::: Jesus walking on water, saving Peter from drowning. :::
Photos by Mike Stenerson. Thanks again!
I painted this mural in Iowa City at the “Catholic Worker House” alongside a few friends.
“What was the meaning of Jesus walking on water?”
Answer: The miracle of Jesus walking on the water, recorded in three of the Gospels (Matthew 14:22–36; Mark 6:45–56; John 6:16–21) was the miracle that, more than any other, convinced Jesus’ disciples that He was indeed the Son of God (Matthew 14:32–33).
The story unfolds at the Sea of Galilee, which lies in the lower portion of the Jordan Valley in a mountain range that rises to 4,000 feet above sea level. The lake itself is 700 feet below the Mediterranean Sea. One of the more noteworthy aspects of this body of water is that it is greatly susceptible to sudden and extremely violent storms. These storms are caused by the cold air rushing down from the mountains surrounding it and colliding with the warm, moist air rising off the surface of the water itself.
“When evening came, his disciples went down to the lake, where they got into a boat and set off across the lake for Capernaum. By now it was dark, and Jesus had not yet joined them. A strong wind was blowing and the waters grew rough. When they had rowed three or three and a half miles, they saw Jesus approaching the boat, walking on the water; and they were terrified. But he said to them, ‘It is I; don’t be afraid.’ Then they were willing to take him into the boat, and immediately the boat reached the shore where they were heading” (John 6:16–21).
There are several significant points to recognize about this miracle. First, Matthew tells us that “the boat was already a considerable distance from land, buffeted by the waves because the wind was against it. During the fourth watch of the night Jesus went out to them, walking on the lake” (Matthew 14:24–25). Though they were only to travel a short distance, the storm was so violent that, despite all their efforts to control their boat, the storm had driven them nearly four miles out into the very midst of the sea. Being the fourth watch of the night (3:00 AM to 6:00 AM), they had been rowing and straining at their oars for approaching nine hours! They were totally exhausted.
Mark tells us that, when the disciples saw Jesus walking on the lake, they thought He was a ghost. They cried out, because they all saw Him and were terrified (Mark 6:48–50). And this brings us to the second significant point of this miracle. Jesus always comes to us in the storms of life. This is reminiscent of the words of God to Isaiah: “When you pass through the waters, I will be with you; and when you pass through the rivers, they will not sweep over you” (Isaiah 43:2). The Lord may not come at the time we think He should come, because He knows when we need Him the most. Jesus had waited until the boat was as far from land as possible, when all their hope was gone. In essence, Jesus was testing the disciples’ faith, and this meant removing every human prop. Why did Jesus walk on the water? To show His disciples that the very thing they feared, the raging, seething sea, was merely a set of steps for Him to come to them. Often we fear the difficult experiences of life such as illness, loss of loved ones, and financial hardships only to discover that these experiences can bring Jesus closer to us.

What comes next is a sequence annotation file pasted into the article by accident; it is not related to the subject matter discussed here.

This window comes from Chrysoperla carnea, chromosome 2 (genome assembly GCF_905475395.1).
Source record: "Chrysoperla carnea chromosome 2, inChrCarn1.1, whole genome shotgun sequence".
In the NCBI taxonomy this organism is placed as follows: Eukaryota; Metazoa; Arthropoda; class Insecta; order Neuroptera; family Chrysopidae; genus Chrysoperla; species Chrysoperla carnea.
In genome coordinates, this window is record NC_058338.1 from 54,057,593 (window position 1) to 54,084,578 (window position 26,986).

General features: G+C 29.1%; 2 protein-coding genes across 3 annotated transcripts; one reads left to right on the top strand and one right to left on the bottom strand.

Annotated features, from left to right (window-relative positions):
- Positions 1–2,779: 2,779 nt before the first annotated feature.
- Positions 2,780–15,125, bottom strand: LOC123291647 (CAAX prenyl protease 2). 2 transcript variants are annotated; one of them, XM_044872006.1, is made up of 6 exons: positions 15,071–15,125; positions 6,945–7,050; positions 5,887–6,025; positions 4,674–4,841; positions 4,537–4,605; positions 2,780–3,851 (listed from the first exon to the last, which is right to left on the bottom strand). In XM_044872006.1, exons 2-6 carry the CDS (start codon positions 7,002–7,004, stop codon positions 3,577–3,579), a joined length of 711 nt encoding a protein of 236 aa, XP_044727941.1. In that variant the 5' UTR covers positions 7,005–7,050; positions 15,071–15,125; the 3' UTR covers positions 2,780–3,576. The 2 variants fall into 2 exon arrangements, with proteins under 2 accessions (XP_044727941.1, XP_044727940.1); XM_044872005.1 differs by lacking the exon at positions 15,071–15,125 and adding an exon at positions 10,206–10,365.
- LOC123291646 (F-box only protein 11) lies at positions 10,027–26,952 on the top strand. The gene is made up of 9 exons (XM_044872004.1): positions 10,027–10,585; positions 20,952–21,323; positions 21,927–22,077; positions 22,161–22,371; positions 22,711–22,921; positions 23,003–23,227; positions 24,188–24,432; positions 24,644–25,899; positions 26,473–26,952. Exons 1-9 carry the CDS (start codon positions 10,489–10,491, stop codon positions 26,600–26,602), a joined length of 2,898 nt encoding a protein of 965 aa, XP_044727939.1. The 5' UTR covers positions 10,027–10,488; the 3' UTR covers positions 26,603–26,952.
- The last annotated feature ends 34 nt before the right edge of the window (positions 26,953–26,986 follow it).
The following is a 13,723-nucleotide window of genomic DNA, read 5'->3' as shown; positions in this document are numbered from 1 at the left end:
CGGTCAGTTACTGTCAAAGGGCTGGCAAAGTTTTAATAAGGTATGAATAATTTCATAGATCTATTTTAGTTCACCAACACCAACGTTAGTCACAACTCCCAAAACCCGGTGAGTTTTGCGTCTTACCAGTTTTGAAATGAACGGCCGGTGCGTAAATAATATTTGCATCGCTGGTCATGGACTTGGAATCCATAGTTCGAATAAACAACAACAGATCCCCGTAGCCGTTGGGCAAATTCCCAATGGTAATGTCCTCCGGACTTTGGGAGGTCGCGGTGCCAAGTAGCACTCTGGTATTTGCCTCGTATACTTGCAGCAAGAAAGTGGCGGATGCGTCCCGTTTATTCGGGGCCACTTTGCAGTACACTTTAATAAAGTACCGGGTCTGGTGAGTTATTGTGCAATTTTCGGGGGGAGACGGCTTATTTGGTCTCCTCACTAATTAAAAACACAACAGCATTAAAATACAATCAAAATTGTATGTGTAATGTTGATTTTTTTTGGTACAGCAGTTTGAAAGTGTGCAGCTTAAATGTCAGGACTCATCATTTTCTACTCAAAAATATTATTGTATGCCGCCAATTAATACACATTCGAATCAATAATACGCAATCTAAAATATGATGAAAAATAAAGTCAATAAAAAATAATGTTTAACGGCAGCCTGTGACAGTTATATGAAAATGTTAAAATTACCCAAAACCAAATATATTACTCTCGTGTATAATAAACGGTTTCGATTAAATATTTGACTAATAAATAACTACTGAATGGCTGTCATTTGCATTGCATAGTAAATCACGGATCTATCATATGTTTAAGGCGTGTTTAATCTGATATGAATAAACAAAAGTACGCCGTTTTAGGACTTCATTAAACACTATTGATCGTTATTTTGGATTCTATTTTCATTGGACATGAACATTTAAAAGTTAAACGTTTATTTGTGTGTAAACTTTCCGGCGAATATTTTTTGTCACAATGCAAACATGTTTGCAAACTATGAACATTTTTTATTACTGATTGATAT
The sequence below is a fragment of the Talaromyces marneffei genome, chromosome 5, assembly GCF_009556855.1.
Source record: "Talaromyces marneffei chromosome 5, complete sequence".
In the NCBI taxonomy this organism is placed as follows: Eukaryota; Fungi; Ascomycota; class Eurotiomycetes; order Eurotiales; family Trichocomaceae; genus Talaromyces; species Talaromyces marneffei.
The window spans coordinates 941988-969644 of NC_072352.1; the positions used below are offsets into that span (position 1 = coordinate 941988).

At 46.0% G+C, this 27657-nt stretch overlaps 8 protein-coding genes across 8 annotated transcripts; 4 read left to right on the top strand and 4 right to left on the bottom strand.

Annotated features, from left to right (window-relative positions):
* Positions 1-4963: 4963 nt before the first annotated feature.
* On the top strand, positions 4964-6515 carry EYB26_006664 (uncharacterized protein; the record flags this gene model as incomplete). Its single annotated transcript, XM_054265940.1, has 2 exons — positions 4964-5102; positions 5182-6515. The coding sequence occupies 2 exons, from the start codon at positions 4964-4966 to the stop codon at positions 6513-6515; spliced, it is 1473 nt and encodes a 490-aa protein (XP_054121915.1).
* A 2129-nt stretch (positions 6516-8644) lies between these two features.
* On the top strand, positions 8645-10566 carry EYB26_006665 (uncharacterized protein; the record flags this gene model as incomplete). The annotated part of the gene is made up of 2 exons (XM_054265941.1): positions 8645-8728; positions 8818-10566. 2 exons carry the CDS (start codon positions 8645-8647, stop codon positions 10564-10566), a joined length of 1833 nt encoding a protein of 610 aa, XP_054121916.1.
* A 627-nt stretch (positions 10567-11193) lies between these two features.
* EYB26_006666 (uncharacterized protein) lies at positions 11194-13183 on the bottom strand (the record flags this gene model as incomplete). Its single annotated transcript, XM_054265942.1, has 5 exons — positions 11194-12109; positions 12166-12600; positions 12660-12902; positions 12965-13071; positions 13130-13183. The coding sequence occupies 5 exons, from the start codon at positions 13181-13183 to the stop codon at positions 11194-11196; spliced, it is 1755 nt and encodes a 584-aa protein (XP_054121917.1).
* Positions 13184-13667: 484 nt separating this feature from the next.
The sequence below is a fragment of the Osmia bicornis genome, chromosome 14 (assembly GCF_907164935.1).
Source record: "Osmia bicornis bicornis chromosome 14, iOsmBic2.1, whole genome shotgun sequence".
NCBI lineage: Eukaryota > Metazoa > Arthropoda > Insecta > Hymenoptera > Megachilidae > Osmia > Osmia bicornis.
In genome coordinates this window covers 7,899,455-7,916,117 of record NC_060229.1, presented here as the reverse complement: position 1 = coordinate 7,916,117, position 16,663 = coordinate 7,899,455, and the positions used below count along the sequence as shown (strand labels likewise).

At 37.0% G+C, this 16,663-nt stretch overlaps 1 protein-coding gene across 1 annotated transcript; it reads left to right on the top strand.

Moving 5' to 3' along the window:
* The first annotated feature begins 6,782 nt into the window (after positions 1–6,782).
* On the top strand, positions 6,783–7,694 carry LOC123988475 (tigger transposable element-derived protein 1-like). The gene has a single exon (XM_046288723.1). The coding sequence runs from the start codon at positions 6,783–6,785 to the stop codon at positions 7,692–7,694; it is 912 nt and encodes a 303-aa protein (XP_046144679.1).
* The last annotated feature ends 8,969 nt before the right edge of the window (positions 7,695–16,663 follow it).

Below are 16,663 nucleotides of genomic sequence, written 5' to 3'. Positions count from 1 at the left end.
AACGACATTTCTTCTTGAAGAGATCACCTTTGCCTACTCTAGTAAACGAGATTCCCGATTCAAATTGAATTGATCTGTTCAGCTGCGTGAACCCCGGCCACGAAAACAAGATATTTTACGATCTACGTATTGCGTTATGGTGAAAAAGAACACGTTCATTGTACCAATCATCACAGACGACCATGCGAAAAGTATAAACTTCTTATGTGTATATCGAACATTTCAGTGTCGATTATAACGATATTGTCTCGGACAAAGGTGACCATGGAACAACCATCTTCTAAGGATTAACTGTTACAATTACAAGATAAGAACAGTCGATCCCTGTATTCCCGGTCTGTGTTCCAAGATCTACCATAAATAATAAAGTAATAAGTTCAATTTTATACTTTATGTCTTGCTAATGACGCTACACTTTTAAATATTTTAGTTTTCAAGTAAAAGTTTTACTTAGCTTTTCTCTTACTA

But we have to ask, why did they not recognize Jesus? The answer is they were not looking for Him. Had they been waiting by faith, they would have known Him instantly. Instead, they jumped to the false conclusion that His appearance was that of a ghost. The point is this: fear and faith cannot live in the same heart, for fear frequently blinds the eyes to the presence of the Lord.
The third significant point is that Jesus proved Himself to be in command of the elements, something only God can do. He revealed this truth to the disciples who recognized His divinity and responded with a confession of faith in Jesus as God: “The wind died down. Then those who were in the boat worshiped him, saying, ‘Truly you are the Son of God’” (Matthew 14:32–33). This was the first time Jesus was called the Son of God by the disciples, a statement that, in fact, built on what they had said earlier about Him in Matthew 8:27: “What kind of man is this? Even the winds and the waves obey him.” Here they answer their own question: “Truly you are the Son of God.”
Though they had a long way to go in their spiritual understanding, the disciples were growing in their faith in the Lord. Also, this was the first time the disciples are said to have worshiped Jesus. In Matthew 2:11, the magi from the East worshiped Jesus. Later, a leper is said to have worshiped Jesus (Matthew 8:2). A synagogue ruler does the same thing in Matthew 9:18. But this is the first time the disciples worshiped Him. It is also important to note that their worship is joined to their confession (Matthew 14:33).
And this is what worship is, acknowledging who God is and praising Him both for who He is and for what He has done. It was in this story that the disciples took the first step and worshiped Jesus as the Son of God.